Endometrial Cancer / Uterine Cancer

When you develop cancer in your uterus, this condition doesn't only stand a chance of making you incapable of bearing children; it could also kill you. While uterine cancer only accounts for 6 percent of the instances of cancer that affect American women, this condition can be devastating to the women who experience it and their loved ones. To protect yourself against the dangers of endometrial cancer and uterine cancer, you'll need to learn more about these types of conditions, their causes, and their risk factors.

What are the Uterus and Endometrium?

The uterus is the organ in which a baby grows when you are pregnant. This organ is hollow, and it is usually relatively small. When you become pregnant, however, your uterus becomes much larger and also hosts the placenta, which is the organ that provides your fetus with nourishment. The uterus is divided into two parts:

  • Cervix: The cervix is the organ through which a baby is pushed during the birth process. It connects the uterus to the vagina.
  • Corpus: The corpus is the area where the baby livesin utero. It is the main part of the uterus.

The corpus of the uterus is divided into two layers. The endometrium is the permeable inner lining of the uterus, and this endometrial lining is where a fertilized egg comes to rest after it is released through the fallopian tubes. The myometrium is the outer muscular section of the uterus, and this part of the organ contracts to push a baby out during birth.

During the initial stages of a woman's menstrual cycle, the ovaries release estrogen into the uterus, which causes the endometrium to thicken and prepare itself to receive an egg. If a fertilized egg is not released into the uterus, the ovaries start sending progesterone into this reproductive organ, which causes the uterus to shed the endometrium. This fertile inner layer is then excreted through the cervix and vagina during the cumulative stages of the menstrual process.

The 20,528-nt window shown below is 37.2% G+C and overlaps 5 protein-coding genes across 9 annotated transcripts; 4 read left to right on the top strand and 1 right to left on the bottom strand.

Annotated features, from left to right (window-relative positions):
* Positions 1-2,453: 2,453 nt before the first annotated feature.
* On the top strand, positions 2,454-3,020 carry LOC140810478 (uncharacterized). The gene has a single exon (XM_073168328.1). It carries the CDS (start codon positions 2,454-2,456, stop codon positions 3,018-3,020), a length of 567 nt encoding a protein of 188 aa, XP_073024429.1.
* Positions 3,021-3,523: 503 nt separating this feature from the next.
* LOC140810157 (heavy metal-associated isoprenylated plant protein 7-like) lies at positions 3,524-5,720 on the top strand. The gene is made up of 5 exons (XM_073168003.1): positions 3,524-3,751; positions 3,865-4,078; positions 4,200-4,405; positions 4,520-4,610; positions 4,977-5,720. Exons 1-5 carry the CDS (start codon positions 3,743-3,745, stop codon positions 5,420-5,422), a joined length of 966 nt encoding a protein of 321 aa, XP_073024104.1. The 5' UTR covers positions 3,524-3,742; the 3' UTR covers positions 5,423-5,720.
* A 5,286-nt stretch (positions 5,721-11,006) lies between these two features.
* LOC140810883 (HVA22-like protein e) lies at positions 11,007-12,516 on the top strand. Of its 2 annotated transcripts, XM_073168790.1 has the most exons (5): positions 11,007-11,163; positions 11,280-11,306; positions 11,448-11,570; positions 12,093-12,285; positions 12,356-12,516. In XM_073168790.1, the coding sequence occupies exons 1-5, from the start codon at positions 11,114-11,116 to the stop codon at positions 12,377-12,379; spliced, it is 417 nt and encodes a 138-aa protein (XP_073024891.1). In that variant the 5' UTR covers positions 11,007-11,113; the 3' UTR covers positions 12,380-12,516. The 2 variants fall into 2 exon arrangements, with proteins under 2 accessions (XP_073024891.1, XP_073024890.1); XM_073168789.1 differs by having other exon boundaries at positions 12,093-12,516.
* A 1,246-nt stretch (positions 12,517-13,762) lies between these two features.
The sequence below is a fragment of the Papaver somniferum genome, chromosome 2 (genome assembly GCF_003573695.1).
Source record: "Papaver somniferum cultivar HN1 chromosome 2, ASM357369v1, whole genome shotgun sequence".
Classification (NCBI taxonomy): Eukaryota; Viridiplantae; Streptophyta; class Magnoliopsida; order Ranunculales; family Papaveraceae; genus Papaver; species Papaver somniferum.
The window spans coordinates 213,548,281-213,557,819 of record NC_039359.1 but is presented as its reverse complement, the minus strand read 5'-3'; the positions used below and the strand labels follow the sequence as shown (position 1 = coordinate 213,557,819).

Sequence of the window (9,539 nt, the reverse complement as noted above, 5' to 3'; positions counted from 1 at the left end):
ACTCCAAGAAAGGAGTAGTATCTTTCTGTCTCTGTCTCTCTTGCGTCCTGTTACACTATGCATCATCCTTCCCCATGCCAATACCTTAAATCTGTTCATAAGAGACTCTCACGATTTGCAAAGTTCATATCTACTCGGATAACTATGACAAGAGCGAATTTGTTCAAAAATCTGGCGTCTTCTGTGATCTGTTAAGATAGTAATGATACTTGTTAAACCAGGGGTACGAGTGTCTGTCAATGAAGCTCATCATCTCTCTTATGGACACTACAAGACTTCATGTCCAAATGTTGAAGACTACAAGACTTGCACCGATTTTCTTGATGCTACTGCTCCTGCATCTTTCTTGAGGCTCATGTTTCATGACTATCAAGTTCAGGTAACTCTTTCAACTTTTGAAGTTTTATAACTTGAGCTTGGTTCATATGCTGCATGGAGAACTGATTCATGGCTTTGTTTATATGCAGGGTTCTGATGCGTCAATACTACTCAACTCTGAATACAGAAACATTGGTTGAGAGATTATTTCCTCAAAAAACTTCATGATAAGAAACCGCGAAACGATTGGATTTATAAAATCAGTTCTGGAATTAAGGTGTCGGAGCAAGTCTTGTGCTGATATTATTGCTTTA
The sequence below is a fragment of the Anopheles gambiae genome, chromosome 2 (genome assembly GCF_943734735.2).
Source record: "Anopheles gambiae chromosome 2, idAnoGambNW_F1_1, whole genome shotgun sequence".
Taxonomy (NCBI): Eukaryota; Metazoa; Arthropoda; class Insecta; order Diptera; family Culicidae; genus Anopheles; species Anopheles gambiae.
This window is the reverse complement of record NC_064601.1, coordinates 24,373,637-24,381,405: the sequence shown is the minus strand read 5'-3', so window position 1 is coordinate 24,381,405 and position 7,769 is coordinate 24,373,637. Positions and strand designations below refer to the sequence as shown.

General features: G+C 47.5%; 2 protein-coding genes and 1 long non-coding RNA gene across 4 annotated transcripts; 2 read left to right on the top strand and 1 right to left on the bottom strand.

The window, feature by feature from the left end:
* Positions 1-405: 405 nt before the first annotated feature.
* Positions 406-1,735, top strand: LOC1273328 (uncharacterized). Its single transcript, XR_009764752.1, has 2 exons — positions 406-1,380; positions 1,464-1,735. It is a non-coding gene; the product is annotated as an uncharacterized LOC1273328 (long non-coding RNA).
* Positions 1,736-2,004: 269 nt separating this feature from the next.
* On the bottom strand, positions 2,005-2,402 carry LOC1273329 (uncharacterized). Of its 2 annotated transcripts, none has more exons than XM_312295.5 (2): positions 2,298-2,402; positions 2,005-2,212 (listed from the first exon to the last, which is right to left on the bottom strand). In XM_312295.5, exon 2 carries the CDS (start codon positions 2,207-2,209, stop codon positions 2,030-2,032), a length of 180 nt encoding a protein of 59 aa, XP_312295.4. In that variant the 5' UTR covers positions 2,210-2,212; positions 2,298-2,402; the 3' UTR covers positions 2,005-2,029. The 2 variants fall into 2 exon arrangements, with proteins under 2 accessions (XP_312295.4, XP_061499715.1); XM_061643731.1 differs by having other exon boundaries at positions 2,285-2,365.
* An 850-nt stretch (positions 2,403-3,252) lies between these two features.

What Is Uterine Cancer?

If cancer cells begin growing in the muscular myometrium, this type of condition is referred to as uterine cancer. This type of cancer is relatively rare, and the technical term for uterine cancer is "uterine sarcoma." There are a few different types of uterine sarcomas, and examples of these cancer subtypes include leiomyosarcomas and endometrial stromal sarcomas. While these cancers begin in the myometrium, they can quickly spread to other parts of the uterus and the surrounding tissues.

What Is Endometrial Cancer?

If you develop cancer in your uterus, chances are that you have a form of endometrial cancer. Cancer cells are much more likely to appear in the permeable endometrium than in the relatively solid myometrium, and cancers that appear in the endometrium are called endometrial carcinomas. While these cancers all have their origin in the endometrium, different types of endometrial carcinomas take on very different appearances under the microscope. Depending on the results of your biopsy, your doctor may inform you that you have one of the following types of endometrial carcinomas:

  • Squamous cell carcinoma
  • Small cell carcinoma
  • Transitional carcinoma
  • Adenocarcinoma
  • Carcinosarcoma
  • Undifferentiated carcinoma

Out of all of the different types of carcinomas that can appear in your endometrium, adenocarcinoma is, by far, the most common. In addition, there are various types of adenocarcinomas, and endometrioid cancer is the most common of these further subtypes. These types of carcinomas can be relatively difficult to diagnose because they look very similar to the healthy tissues that surround them, but they are often accompanied by squamous cells, which are telltale signs of cancer that look very different from healthy cells.

Some types of endometrioid cancers, such as clear-cell carcinoma, mucinous adenocarcinoma, and papillary serous adenocarcinoma are much more aggressive than other types of conditions within this subclass, and they spread very quickly. The best way to determine which subtype of endometrial cancer you have after you've received a diagnosis is to perform a biopsy or an investigative surgery.

What Are the Symptoms of Uterine Cancer and Endometrial Cancer?

In some cases, endometrial or uterine cancer may not cause any noticeable symptoms for quite some time. If you have a history of irregular or painful menstrual periods, for instance, you may not recognize the symptoms of these conditions among the usual symptoms that you experience when you menstruate. However, if you experience any of the following symptoms, you should check in with your doctor right away: